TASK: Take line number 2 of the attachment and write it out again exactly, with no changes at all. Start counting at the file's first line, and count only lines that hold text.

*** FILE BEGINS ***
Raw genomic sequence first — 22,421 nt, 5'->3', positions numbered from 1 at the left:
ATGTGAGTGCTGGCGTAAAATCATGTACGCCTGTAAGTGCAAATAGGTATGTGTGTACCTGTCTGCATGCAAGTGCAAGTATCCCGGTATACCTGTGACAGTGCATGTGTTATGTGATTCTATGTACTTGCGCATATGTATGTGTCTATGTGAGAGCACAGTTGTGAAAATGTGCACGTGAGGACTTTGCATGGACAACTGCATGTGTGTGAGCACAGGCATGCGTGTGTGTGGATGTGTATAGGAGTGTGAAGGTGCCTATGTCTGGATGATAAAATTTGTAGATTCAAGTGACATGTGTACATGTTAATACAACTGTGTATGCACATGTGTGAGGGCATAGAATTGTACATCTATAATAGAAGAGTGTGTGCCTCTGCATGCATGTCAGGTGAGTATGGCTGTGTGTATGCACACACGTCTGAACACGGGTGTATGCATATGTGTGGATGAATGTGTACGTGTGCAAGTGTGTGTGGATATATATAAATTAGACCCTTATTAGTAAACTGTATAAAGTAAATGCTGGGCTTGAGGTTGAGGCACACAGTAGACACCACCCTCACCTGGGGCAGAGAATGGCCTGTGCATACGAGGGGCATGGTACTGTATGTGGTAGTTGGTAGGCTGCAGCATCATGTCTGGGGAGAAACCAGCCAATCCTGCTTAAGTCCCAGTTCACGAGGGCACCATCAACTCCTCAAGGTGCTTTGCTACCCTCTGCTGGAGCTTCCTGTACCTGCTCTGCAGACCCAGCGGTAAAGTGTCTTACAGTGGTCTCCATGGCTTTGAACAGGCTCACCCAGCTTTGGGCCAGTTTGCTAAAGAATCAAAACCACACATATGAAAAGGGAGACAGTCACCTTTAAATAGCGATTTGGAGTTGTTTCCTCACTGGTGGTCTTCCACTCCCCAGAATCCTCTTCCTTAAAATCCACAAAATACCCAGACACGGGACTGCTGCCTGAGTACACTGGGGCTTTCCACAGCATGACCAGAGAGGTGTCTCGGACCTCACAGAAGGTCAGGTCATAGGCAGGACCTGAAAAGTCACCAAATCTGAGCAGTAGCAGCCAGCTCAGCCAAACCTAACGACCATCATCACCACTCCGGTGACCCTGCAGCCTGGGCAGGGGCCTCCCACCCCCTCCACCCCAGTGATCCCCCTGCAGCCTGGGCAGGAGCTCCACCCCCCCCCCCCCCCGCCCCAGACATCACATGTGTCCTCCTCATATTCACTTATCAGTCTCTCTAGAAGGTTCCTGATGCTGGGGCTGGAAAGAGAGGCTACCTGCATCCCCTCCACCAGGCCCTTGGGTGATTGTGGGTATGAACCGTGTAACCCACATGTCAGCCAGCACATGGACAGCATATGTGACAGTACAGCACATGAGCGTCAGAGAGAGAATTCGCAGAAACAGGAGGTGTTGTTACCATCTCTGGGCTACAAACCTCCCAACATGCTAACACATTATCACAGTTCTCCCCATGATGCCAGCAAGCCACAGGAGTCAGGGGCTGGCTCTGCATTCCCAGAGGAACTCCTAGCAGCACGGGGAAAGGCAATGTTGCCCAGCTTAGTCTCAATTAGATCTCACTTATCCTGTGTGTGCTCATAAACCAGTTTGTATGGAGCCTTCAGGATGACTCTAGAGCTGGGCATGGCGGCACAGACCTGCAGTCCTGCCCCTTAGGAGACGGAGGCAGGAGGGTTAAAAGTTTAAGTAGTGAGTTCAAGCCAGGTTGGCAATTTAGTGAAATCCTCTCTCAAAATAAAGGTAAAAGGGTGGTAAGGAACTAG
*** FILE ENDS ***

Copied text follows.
ATGTGAGTGCTGGCGTAAAATCATGTACGCCTGTAAGTGCAAATAGGTATGTGTGTACCTGTCTGCATGCAAGTGCAAGTATCCCGGTATACCTGTGACAGTGCATGTGTTATGTGATTCTATGTACTTGCGCATATGTATGTGTCTATGTGAGAGCACAGTTGTGAAAATGTGCACGTGAGGACTTTGCATGGACAACTGCATGTGTGTGAGCACAGGCATGCGTGTGTGTGGATGTGTATAGGAGTGTGAAGGTGCCTATGTCTGGATGATAAAATTTGTAGATTCAAGTGACATGTGTACATGTTAATACAACTGTGTATGCACATGTGTGAGGGCATAGAATTGTACATCTATAATAGAAGAGTGTGTGCCTCTGCATGCATGTCAGGTGAGTATGGCTGTGTGTATGCACACACGTCTGAACACGGGTGTATGCATATGTGTGGATGAATGTGTACGTGTGCAAGTGTGTGTGGATATATATAAATTAGACCCTTATTAGTAAACTGTATAAAGTAAATGCTGGGCTTGAGGTTGAGGCACACAGTAGACACCACCCTCACCTGGGGCAGAGAATGGCCTGTGCATACGAGGGGCATGGTACTGTATGTGGTAGTTGGTAGGCTGCAGCATCATGTCTGGGGAGAAACCAGCCAATCCTGCTTAAGTCCCAGTTCACGAGGGCACCATCAACTCCTCAAGGTGCTTTGCTACCCTCTGCTGGAGCTTCCTGTACCTGCTCTGCAGACCCAGCGGTAAAGTGTCTTACAGTGGTCTCCATGGCTTTGAACAGGCTCACCCAGCTTTGGGCCAGTTTGCTAAAGAATCAAAACCACACATATGAAAAGGGAGACAGTCACCTTTAAATAGCGATTTGGAGTTGTTTCCTCACTGGTGGTCTTCCACTCCCCAGAATCCTCTTCCTTAAAATCCACAAAATACCCAGACACGGGACTGCTGCCTGAGTACACTGGGGCTTTCCACAGCATGACCAGAGAGGTGTCTCGGACCTCACAGAAGGTCAGGTCATAGGCAGGACCTGAAAAGTCACCAAATCTGAGCAGTAGCAGCCAGCTCAGCCAAACCTAACGACCATCATCACCACTCCGGTGACCCTGCAGCCTGGGCAGGGGCCTCCCACCCCCTCCACCCCAGTGATCCCCCTGCAGCCTGGGCAGGAGCTCCACCCCCCCCCCCCCCCGCCCCAGACATCACATGTGTCCTCCTCATATTCACTTATCAGTCTCTCTAGAAGGTTCCTGATGCTGGGGCTGGAAAGAGAGGCTACCTGCATCCCCTCCACCAGGCCCTTGGGTGATTGTGGGTATGAACCGTGTAACCCACATGTCAGCCAGCACATGGACAGCATATGTGACAGTACAGCACATGAGCGTCAGAGAGAGAATTCGCAGAAACAGGAGGTGTTGTTACCATCTCTGGGCTACAAACCTCCCAACATGCTAACACATTATCACAGTTCTCCCCATGATGCCAGCAAGCCACAGGAGTCAGGGGCTGGCTCTGCATTCCCAGAGGAACTCCTAGCAGCACGGGGAAAGGCAATGTTGCCCAGCTTAGTCTCAATTAGATCTCACTTATCCTGTGTGTGCTCATAAACCAGTTTGTATGGAGCCTTCAGGATGACTCTAGAGCTGGGCATGGCGGCACAGACCTGCAGTCCTGCCCCTTAGGAGACGGAGGCAGGAGGGTTAAAAGTTTAAGTAGTGAGTTCAAGCCAGGTTGGCAATTTAGTGAAATCCTCTCTCAAAATAAAGGTAAAAGGGTGGTAAGGAACTAG